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5G and the Internet of Things
TelnaMar 31, 2020 1:39:00 PM4 min read

5G and the Internet of Things

5G and the Internet of Things

The IoT, or Internet of Things, has developed to encompass a multitude of use cases for the enterprise, industrial and consumer spaces. In the enterprise and industrial spaces; strategic decisions now incorporate the inclusion of IoT services and connectivity, which has been driven in no small part by the emergence of IoT specialists.

The consumer space has also been significantly disrupted during the past five years. Declining costs of wireless networks and innovation in technology, such as Wi-Fi or Bluetooth, mean that an increasing number of previously ‘dumb’ devices are being connected to the Internet or a private network.

5G networks, first launche
d in 2019, offer new benefits for existing technologies including:
  • High bandwidth and throughput
  • Ultra-low latency
  • Energy consumption and battery life
As shown in Figure 1, there are new IoT use cases that will be driven by the emergence of 5G networks
in many verticals.
Indeed, the ability to provide high bandwidth and low latency in a mobile setting will prove incredibly attractive to a number of other service providers.
Figure 1: Examples of Consumer & Industrial IoT Use Cases Enabled by 5G Connectivity

1.1 - The Impact of 5G Networks on IoT

The impact of 5G networks cannot be understated when considering the new use cases it can enable. Juniper Research believes that the global number of 5G connections will grow from less 1 million connections in 2019 to nearly 70 million in 2025.
Figure 2: Global 5G Commercial IoT & Automotive Active Connections (m) 2019-2025
Telna-5G-and-the-IoTHowever in the context of the wider IoT, the number of 5G connections will only be a small proportion of all IoT connections. There are many technologies that will underpin IoT connectivity, including:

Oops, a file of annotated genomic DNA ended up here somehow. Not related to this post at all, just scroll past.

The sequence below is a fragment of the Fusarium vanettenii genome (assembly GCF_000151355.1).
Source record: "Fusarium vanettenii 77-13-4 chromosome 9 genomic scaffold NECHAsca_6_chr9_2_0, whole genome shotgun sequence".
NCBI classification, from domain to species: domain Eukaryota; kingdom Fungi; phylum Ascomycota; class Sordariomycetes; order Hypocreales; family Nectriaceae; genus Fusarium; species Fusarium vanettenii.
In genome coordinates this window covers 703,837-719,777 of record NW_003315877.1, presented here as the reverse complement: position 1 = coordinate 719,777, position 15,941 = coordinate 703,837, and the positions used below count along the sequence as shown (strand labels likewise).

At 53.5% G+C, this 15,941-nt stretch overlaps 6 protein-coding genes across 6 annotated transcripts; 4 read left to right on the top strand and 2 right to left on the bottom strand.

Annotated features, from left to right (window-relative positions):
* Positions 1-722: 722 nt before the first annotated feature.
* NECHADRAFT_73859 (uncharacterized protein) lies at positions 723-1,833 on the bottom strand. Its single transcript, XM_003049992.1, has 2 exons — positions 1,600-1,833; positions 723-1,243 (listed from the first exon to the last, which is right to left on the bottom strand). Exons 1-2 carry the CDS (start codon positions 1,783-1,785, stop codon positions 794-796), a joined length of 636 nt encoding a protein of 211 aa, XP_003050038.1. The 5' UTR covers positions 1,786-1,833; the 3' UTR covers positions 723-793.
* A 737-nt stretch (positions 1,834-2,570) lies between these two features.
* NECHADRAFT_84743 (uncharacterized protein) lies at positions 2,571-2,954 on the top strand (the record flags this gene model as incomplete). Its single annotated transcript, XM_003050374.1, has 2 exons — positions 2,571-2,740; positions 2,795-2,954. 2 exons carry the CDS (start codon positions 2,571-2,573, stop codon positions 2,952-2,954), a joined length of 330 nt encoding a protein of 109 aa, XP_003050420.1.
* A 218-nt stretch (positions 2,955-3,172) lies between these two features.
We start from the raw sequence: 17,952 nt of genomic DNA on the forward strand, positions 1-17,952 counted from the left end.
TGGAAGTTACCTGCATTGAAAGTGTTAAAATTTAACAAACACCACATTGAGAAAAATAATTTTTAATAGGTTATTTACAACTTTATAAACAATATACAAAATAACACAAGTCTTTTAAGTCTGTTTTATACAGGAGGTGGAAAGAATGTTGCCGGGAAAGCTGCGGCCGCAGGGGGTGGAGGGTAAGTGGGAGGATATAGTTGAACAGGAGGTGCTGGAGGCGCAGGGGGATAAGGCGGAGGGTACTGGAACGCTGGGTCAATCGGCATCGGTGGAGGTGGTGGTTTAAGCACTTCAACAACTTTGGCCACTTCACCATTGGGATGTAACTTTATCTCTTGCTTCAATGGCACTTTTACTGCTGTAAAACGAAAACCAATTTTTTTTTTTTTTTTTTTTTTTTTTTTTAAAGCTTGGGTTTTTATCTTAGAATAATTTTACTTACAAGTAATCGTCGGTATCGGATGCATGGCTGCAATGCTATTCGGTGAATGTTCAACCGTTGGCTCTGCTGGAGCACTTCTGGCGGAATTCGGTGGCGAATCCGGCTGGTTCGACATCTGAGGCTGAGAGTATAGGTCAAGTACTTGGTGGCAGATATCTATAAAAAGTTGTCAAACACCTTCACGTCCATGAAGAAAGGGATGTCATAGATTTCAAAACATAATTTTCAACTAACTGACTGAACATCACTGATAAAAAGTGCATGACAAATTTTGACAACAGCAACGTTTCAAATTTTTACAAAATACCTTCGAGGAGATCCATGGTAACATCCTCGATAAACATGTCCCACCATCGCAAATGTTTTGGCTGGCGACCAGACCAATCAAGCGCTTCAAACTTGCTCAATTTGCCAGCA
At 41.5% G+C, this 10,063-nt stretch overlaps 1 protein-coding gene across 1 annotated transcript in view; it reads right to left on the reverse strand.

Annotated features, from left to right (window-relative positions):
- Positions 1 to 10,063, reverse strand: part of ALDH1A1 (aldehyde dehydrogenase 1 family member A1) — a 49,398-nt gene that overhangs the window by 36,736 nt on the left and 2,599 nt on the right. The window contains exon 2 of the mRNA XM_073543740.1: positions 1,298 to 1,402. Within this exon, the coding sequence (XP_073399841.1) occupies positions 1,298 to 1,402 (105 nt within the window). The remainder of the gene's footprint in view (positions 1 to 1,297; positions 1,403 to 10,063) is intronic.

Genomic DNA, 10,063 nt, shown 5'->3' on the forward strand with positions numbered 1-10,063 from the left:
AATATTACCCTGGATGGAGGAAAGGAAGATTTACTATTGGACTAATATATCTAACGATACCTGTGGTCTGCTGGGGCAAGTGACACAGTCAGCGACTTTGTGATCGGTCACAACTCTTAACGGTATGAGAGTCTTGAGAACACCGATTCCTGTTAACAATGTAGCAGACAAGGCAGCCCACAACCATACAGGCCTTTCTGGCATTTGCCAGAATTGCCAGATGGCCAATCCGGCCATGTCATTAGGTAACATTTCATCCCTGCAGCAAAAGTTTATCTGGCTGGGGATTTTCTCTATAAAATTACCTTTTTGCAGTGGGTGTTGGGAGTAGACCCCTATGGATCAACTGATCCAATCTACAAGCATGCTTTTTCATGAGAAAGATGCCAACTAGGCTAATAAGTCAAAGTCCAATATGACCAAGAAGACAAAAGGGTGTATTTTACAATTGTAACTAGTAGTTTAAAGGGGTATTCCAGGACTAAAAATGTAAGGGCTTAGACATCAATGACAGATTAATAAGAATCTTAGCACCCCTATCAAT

• LTE networks
  • Cellular LPWA (Low Power Wide Area)
  • Other cellular networks, such as 2G or 3G
  • Bluetooth
  • Unlicensed networks
  • Fibre connectivity
From the perspective of IoT network users, cost of connectivity plays a huge role in how new connections are added to the network. Juniper Research believes that 5G connections will only be used when either high bandwidth or ultra-low latency is a necessity. However; complementary technologies, such as as low power alternatives, fibre networks or unlicensed wireless technologies, will all contribute to a comprehensive solution.
Additionally, cellular connections require a monthly subscription unlike alternative technologies such as Bluetooth or fibre connectivity. As a result, these technologies will become increasingly attractive to potential new users as they seek strategies to secure a return on their investment in IoT technologies.
5G networks have been developed to be scalable and to efficiently support the large number of connections and the variety of use cases for which they will be used. Juniper Research believes that IoT service providers will need to re-evaluate their service offerings to ensure they can serve these new 5G connections. These services include network slicing and eSIMs (embedded SIMs). In the future, SDNs (Software Defined Networks), cloud technologies and specialized network applications will all work together to provide an IoT service that fits a multitude of industries.